14 Feb 2017 18:35 IST

‘Entrepreneurship is great, but few students want to take the risk’

Great Lakes Institute of Management Founder and Dean, Bala V Balachandran

Great Lakes Dean Bala V Balachandran talks about a ‘brutal’ world of competition, learning and more

There are some who dream of retirement even as they are working — chilling at home, having coffee (or something stronger, if you prefer) while leisurely watching TV or reading seems like a dream many youngsters yearn for. But not Bala V Balachandran.

At the age of 67, he started the Great Lakes Institute of Management, located around 10 km from Mahabalipuram. Within 13 years, it now consistently ranks among the top 10 B-schools across India. Fondly called Uncle Bala, and sometimes even referred to as the ‘Kabali’ of Great Lakes, the energetic Dr Bala agreed to a quick chat, which turned out to be quite a revealing conversation. Excerpts:

How many Great Lakers are opting out of placements to be entrepreneurs?

In the one-year programme, we have around 403 students. Unfortunately, only two opted out of placements. Everybody else chose to sit for interviews.

I can understand that because to start up is a great idea. But if you have borrowed, say, ₹18 lakh from a bank, and you come from a middle-class family, then you’re always thinking about how the heck you can return the money, right?

So, as a founder and dean, it is my responsibility — not a legal liability, a moral obligation — to see that everybody gets a job.

And I make sure they do. Of 403, 401 are looking for a job. Of which, probably 60 or 70 are on a sabbatical. They have an obligation to go back to their jobs as they are sponsored. But some people want to use this opportunity to find alternative opportunities. Say, there’s a person on sabbatical from TCS. We don’t allow them to go and sit for Infosys. But if they want a consulting job in Deloitte, or some banking job, because they’re not interested in, say coding, we allow them to sit for such placements. Of the other 350, 88 per cent have already been placed (as of mid-January).

How are you encouraging entrepreneurship?

We recently introduced a programme on technopreneurship in collaboration with IIT’s (Illinois Institute of Technology) Stuart Business School, in Chicago, US.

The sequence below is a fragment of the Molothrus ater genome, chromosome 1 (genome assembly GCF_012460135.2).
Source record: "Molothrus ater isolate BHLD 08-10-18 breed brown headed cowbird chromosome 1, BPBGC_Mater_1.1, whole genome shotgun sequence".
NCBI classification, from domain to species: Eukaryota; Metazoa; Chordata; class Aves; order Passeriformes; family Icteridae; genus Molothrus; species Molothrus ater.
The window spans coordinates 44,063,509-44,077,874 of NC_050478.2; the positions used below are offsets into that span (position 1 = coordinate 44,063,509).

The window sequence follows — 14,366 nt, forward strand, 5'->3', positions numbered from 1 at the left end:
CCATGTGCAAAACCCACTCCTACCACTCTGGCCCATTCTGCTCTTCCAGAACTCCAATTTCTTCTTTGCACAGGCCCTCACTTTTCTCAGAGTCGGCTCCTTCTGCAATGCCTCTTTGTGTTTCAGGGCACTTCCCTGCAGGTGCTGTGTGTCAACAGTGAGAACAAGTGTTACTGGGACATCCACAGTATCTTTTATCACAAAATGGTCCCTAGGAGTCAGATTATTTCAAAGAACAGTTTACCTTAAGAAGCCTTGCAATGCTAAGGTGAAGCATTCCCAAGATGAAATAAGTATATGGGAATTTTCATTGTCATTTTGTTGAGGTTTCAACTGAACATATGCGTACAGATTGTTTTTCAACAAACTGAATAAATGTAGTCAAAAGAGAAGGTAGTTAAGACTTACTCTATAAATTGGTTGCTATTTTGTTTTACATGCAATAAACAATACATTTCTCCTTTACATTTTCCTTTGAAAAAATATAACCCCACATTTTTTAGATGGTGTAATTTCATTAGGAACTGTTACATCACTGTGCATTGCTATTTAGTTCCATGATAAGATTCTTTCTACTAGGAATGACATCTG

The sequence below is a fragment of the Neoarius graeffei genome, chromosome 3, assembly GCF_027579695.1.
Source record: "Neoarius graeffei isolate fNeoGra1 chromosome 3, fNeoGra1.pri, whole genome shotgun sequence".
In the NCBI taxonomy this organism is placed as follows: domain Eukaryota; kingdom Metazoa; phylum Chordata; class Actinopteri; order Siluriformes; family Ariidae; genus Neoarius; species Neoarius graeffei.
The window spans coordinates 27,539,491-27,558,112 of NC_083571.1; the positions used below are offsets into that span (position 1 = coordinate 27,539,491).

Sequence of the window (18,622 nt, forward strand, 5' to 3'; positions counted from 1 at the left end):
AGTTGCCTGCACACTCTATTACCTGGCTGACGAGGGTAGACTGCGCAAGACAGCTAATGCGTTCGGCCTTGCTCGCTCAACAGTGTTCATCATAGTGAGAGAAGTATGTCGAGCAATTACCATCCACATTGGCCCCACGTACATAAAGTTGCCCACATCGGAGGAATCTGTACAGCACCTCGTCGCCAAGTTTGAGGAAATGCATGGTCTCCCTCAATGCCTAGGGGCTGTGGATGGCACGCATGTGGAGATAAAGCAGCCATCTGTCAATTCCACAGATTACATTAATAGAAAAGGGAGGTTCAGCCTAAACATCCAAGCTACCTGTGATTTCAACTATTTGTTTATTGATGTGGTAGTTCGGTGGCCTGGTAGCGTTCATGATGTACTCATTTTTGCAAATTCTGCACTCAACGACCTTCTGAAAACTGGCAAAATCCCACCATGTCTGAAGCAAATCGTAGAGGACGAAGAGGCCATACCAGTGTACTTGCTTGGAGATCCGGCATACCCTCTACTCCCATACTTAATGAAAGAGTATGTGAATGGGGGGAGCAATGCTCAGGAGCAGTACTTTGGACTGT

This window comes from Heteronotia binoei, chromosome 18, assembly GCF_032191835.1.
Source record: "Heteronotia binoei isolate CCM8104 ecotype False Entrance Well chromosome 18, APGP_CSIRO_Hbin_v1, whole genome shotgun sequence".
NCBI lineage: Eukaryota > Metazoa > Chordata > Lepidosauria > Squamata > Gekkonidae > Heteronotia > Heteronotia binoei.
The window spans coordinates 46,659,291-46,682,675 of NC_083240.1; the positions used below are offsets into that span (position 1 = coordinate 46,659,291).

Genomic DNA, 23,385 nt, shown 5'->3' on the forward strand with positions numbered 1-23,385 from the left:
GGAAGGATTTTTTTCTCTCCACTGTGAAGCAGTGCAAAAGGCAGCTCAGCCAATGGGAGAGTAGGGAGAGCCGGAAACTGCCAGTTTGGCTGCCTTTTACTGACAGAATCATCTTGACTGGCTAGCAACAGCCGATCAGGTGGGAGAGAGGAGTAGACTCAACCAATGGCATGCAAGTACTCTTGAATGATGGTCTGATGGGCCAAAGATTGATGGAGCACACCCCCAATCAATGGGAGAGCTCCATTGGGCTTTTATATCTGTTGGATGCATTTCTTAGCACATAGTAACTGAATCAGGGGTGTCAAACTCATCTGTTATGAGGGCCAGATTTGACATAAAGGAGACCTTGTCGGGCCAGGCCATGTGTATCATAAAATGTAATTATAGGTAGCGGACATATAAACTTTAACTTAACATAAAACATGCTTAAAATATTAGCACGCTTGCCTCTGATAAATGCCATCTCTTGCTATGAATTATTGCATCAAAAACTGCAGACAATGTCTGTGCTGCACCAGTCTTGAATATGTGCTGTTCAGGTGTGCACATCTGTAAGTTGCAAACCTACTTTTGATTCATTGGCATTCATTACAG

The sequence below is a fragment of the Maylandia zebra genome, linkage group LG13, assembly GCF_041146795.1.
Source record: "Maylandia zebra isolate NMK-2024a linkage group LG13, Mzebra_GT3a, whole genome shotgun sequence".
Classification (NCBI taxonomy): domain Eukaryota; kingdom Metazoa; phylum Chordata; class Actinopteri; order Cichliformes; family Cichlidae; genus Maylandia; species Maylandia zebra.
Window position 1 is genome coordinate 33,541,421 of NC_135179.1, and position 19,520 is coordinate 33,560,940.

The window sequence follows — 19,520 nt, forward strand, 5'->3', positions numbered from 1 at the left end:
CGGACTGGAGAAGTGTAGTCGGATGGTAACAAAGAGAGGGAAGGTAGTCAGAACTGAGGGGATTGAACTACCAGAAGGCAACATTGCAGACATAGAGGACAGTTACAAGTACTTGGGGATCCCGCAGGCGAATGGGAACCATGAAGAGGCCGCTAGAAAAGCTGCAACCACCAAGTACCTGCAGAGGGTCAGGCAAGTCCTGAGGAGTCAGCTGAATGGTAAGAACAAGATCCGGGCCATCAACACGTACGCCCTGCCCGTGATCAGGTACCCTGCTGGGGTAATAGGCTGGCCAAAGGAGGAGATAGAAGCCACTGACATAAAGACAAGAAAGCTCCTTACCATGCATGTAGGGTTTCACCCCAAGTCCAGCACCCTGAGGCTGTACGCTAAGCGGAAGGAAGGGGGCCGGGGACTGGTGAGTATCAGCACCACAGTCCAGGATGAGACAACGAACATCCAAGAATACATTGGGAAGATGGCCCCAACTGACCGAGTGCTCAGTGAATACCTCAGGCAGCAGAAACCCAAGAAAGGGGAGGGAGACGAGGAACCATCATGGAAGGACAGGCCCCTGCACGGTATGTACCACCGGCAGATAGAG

But despite this, despite Modi harping on entrepreneurship, start-up India and Make in India, it is all words. Not many walk the talk. Why? Because they are not willing to take the risk. They do have an entrepreneurship bent of mind, but they cannot afford to take that risk. Over a 10-year period, there have only been about 75 people who chose the path of entrepreneurship.

Is the situation really that bleak?

The world is brutal and it is going to get more brutal, I can tell you that right now. So very few take that chance. Now, I think the IT world is going to take a big hit because of Trump’s policies. If that happens, if Infosys, Wipro, Cognizant, and TCS decide to scale down their intake, or retrench a few people, we will surely have some hiccups.

This year is not going to be nice, and not just because of Trump and Brexit. I won’t be surprised if in five months, Greece goes bankrupt. And if one country like that closes, you can expect a domino effect with two or three others.

So, where are we heading? I think the idea of entrepreneurship, the idea of creating wealth rather than consuming wealth, is fantastic. But the real question is, are we ready? Is the graduating class ready?

Things are looking better, however. I think for the first time, the government is making some efforts in this direction. It is creating facilities, even some incubation labs, and training and advising start-ups on how to avoid serious risks, telling them what risks they can take, how to mitigate them and how to create partnerships.

This kind of support is available only now. Hopefully, with incubation labs and ‘angel’ investors, more people will undertake risk and encourage some good business.

You said the world is going to become more brutal. How can graduating students stay relevant?

I will be 80 years old in about six months. And even now, I do not stop reading, learning, understanding and teaching. I think learning is a lifelong process. And you must remember that what you learnt has become obsolete. Even if you have learnt something five years ago, it has already become outdated.